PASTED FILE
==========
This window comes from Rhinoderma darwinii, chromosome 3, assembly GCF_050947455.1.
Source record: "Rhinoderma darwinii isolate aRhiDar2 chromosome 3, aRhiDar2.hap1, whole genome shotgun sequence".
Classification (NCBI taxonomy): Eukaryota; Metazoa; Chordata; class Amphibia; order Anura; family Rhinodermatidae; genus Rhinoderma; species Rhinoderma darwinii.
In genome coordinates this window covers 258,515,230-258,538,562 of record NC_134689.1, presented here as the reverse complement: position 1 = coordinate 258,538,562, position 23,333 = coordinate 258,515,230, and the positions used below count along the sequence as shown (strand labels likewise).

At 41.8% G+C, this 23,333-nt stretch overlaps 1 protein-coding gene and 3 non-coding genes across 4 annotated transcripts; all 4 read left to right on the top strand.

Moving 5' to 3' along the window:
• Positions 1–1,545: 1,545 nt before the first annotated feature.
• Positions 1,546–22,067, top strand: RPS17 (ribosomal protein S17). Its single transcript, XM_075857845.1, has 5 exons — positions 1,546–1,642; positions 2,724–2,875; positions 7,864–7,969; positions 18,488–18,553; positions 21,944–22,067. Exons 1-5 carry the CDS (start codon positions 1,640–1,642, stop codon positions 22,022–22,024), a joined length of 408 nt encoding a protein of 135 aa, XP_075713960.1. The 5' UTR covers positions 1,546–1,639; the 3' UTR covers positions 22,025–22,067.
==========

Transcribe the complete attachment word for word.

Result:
This window comes from Rhinoderma darwinii, chromosome 3, assembly GCF_050947455.1.
Source record: "Rhinoderma darwinii isolate aRhiDar2 chromosome 3, aRhiDar2.hap1, whole genome shotgun sequence".
Classification (NCBI taxonomy): Eukaryota; Metazoa; Chordata; class Amphibia; order Anura; family Rhinodermatidae; genus Rhinoderma; species Rhinoderma darwinii.
In genome coordinates this window covers 258,515,230-258,538,562 of record NC_134689.1, presented here as the reverse complement: position 1 = coordinate 258,538,562, position 23,333 = coordinate 258,515,230, and the positions used below count along the sequence as shown (strand labels likewise).

At 41.8% G+C, this 23,333-nt stretch overlaps 1 protein-coding gene and 3 non-coding genes across 4 annotated transcripts; all 4 read left to right on the top strand.

Moving 5' to 3' along the window:
• Positions 1–1,545: 1,545 nt before the first annotated feature.
• Positions 1,546–22,067, top strand: RPS17 (ribosomal protein S17). Its single transcript, XM_075857845.1, has 5 exons — positions 1,546–1,642; positions 2,724–2,875; positions 7,864–7,969; positions 18,488–18,553; positions 21,944–22,067. Exons 1-5 carry the CDS (start codon positions 1,640–1,642, stop codon positions 22,022–22,024), a joined length of 408 nt encoding a protein of 135 aa, XP_075713960.1. The 5' UTR covers positions 1,546–1,639; the 3' UTR covers positions 22,025–22,067.